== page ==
Jimmy Buehler: Welcome to the members’ portion of the podcast. This is where we get to let our hair down and discuss a little bit more openly some of the topics that we discuss here on the show. We’re talking about the whole idea of pietism or leaving pietism. If you tuned into the regular portion of the podcast, you heard me talk about a tool analogy. The analogy here is that when I learned to use a hammer correctly, you realize that it does the work itself. It’s the same in the Christian life that when you trust in the means that God provides and you trust His system and His ways of doing things, it actually works a lot better.
Before we get there, the other analogy I want to talk about now is the same idea. We see this a lot in the Facebook group, and this isn’t to put down anybody in the Facebook group—we love the conversations and the questions that you ask—and we’ve all done the same thing, that often when you get awakened to this this idea of pietism where you all of a sudden become a hammer and then everything becomes a nail. The question often becomes, “Is this pietism?”
Jon Moffitt: Cage stage pietism.
Jimmy Buehler: You see somebody praying before a meal—that’s pietism. Or you hear somebody talking about getting a new devotion book—that’s pietism. You overshoot the moon, so to speak, and then what once was just normal, now everything is pietism. I think it’d be helpful for us to discuss that a little bit that we don’t want people to hear what we’re not saying.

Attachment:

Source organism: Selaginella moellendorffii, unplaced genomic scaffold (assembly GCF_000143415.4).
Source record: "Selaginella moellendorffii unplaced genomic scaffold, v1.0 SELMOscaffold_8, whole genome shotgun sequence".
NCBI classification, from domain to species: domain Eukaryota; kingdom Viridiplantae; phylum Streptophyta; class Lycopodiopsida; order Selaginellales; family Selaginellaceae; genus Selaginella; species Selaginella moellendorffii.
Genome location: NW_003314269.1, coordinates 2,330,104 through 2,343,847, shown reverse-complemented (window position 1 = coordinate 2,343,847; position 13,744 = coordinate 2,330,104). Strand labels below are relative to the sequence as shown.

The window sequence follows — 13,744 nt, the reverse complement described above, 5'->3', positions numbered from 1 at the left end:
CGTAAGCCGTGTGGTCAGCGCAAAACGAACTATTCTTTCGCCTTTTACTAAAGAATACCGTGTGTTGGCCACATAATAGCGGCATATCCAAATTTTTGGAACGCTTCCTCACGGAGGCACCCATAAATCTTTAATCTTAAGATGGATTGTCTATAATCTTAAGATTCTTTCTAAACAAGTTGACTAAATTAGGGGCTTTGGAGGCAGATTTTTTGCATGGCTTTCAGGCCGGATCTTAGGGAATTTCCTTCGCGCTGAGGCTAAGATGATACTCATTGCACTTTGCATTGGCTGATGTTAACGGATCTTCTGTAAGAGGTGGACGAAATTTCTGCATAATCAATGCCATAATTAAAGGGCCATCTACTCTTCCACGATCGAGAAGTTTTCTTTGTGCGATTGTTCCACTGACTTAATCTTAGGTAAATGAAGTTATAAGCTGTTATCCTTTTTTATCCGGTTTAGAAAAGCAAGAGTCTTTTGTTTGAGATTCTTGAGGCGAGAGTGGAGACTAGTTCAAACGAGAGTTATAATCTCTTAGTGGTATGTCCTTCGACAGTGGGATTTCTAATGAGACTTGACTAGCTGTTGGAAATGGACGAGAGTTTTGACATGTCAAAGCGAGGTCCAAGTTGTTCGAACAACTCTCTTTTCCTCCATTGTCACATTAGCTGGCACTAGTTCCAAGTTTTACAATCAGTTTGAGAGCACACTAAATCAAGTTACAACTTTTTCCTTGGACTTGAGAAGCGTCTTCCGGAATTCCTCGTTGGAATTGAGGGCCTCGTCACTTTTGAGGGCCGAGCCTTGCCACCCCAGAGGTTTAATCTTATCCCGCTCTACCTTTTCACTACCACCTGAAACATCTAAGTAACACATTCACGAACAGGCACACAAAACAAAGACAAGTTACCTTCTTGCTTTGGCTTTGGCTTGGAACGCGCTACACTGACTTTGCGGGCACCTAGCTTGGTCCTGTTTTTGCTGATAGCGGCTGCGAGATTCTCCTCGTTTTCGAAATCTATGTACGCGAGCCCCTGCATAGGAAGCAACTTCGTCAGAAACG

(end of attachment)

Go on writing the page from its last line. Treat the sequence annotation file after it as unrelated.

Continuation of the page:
I’ll let you guys talk about that. The big question is: “I’m stuck in pietism. What can I expect? Now what?”
Justin Perdue: To Jimmy’s point, it is normal. We have to acknowledge this about human nature: we are pendulum swingers. When our eyes are opened to things that are true and good, we tend to swing way out on that pendulum and become somewhat extreme. Even if what we’re clinging to is true, we become extreme in our understanding and application of it. We want to guard against that. That really is what we are describing when we use that phrase “cage stage”. You have been shown something. In one sense, you’re indignant about the fact that you weren’t shown it before, that you’ve been in bondage, and now you’ve been set free. You legitimately are concerned that others would be shown this. Out of love for other people, you think, “We need to make this clear and we need to blow up all that other kind of bad thinking.”